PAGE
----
Once all of these typical expectations are abandoned, you can get to the heart of the novel. Bret Easton Ellis and the Other Dogs follows an eighteen-year-old narrator named Araceli. She lives with her mother in a crumbling two bedroom apartment in Barcelona. Not much is happening in their lives. Araceli attends a school for translation and interpretation even though she has no real talent for this and no real job opportunities on the horizon. Araceli’s mother is a government employee who eschews relationships but enjoys trysts. A short story writer named Alba Cambó moves into the apartment below them. At first, Araceli and her mother are intrigued by Alba from a distance. They buy the magazines that feature her short stories and read them. Gradually, they get to know her and her servant, a central American named Blosom. Alba, Blosom, and Araceli’s mother grow closer. The introduction of Alba’s new love, Valentino, only serves to strengthen their ties. The fact that Alba is dying — which she reveals to Valentino in that opening story of his — enriches their bond. Because she is a generation behind them, Araceli becomes the outcast of the group.
The novel moves forward, meanders, and backtracks through the stories of these women. While Araceli is the narrator and this is ultimately her story, she spends much of the novel in the background. She’s a character we’re familiar with in film: the best friend, the one whom the story is never about, but who shows up at a café to say to the protagonist, “What’s wrong? You haven’t been yourself lately?” At least, Araceli seems to see herself as somehow not worthy of a story all on her own. So Valentino tells his story, Rodrigo tells his, Blosom tells hers, Araceli witnesses the adventures of her mother and her more glamorous best friend and her famous downstairs neighbor, and we even get to read one of Alba’s short stories in a chapter all its own.
This discursive aspect of Bret Easton Ellis is reminiscent of The Savage Detectives. I know that, in about a decade, Roberto Bolaño has gone from obscurity to worldwide fame to the cliché reference point for all Latin American fiction. I don’t mention him lightly or make this comparison in passing. Wolff’s work reflects Bolaño like Haruki Murakami’s The Wild Sheep Chase reflects Raymond Chandler novels. In both cases, authors take something incredibly original and put it into a context so unexpected that the second work is brilliant in its own right. In this case, Wolff has learned something about how to tell a story from Bolaño. The Savage Detectives is revolutionary in the way it chooses to approach protagonists. The reader never gets too close to Ulysses or Arturo. We instead get the stories of everyone who encountered the pair — old friends, passing acquaintances, lovers, editors, enemies. Because we can never see the work of the two poets or read their thoughts or even get a chapter in which they’re the clear cut main characters, we have to reconstruct them in our mind from a series of tangential points. It’s never a clear view. In structuring The Savage Detectives this way, Bolaño touches on something unique to twenty-first-century identity construction. We’re starting to construct our own identities through tangential points — posts crafted to maximize likes, pictures or videos with no context that sometimes vanish after a few seconds, ideas restricted to 140 characters and shaped in hopes of retweets. Bolaño’s Ulysses and Arturo are hidden and guarded because they live the lonely, disconnected, and sometimes passionate lives of artists, not because they’re social media addicts. Regardless, in both cases, identities come to be hyperaware of how they’re viewed from the outside.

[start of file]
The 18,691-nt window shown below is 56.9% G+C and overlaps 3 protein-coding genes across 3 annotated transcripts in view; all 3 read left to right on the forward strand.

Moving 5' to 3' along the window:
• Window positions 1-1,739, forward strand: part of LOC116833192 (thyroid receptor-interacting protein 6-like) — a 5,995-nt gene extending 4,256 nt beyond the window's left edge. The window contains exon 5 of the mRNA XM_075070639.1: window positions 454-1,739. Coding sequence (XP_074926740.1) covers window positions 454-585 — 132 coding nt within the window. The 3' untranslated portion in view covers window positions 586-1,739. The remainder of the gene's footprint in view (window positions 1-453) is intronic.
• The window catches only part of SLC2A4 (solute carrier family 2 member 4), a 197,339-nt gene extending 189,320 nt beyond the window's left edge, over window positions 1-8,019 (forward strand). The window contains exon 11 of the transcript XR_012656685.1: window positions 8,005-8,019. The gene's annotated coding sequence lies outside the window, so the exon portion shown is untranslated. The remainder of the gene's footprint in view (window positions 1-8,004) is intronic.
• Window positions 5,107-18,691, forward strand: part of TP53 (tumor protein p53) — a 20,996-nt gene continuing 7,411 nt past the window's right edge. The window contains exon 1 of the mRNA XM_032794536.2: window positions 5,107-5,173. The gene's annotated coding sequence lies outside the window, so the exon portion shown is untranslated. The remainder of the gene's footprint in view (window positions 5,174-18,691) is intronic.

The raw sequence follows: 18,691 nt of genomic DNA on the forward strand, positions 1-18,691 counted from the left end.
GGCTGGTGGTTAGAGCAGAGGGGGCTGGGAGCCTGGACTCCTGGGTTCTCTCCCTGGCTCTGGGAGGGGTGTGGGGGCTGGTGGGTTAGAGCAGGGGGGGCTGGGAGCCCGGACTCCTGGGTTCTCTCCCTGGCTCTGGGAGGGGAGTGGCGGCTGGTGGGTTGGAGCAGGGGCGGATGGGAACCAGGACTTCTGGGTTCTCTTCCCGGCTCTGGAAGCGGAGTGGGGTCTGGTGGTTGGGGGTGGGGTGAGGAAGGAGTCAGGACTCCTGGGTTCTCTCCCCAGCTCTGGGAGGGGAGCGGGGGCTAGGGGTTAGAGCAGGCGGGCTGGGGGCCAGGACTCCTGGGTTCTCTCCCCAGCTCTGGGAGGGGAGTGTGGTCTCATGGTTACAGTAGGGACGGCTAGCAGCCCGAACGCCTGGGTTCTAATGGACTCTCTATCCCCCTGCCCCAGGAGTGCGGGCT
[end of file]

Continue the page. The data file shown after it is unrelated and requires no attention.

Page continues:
Wolff shifts this. Our protagonist is also our first-person narrator. Her hyperawareness of how others view (or more often, ignore) her becomes all the more poignant. She’s not searching for meaning in her life because, clearly, there’s not much hope for that. She’s not sharing much of her internal struggles, her ideas or dreams or feelings, because no one in her life seems interested in hearing them. Those around Araceli are dismissive of her to the point where Araceli seems to guard herself from what’s going on inside. Within this dismissal lies the real feminist power of the novel.
The only stories men will listen to in the novel are Alba’s. She writes dark stories about men who meet humiliating or violent ends. Her longest is about a mysterious place called Caudal. She describes it as the last town on the road to hell. The townspeople are the last remnants of an era on its way to becoming bygone. In many ways, they demonstrate the worst parts of our own personality, kind of a collective id that has forgotten how to have fun. A specter of death hovers over them. The cemetery is the town’s most prominent landmark. A new priest enters the town with hopes of reviving it. The town, instead, destroys him.
Even the men who don’t get humiliated or killed come across poorly in Alba’s stories. Still, men love the stories. Araceli seems to learn something from this. When she tells her own story, she finds way to show men in honest, if humiliating, ways. She lets them lead themselves to their own dark ends. Similarly, like Alba does in her stories, Araceli finds a way to keep the women prominent in the stories. The men can take the lead and carry on to their logical conclusions. The women, in the meantime, learn to operate on the margins. They work together and get stronger through this work. They confront their isolation and nurture one another. They leave situations that feel untenable. They reject patriarchy in blatant and subtle ways. As Araceli grows and changes around these women, she learns to tell her own story. While it may not matter much to the people around her, Araceli’s story matters to Araceli. As you read the novel, it matters to you, too.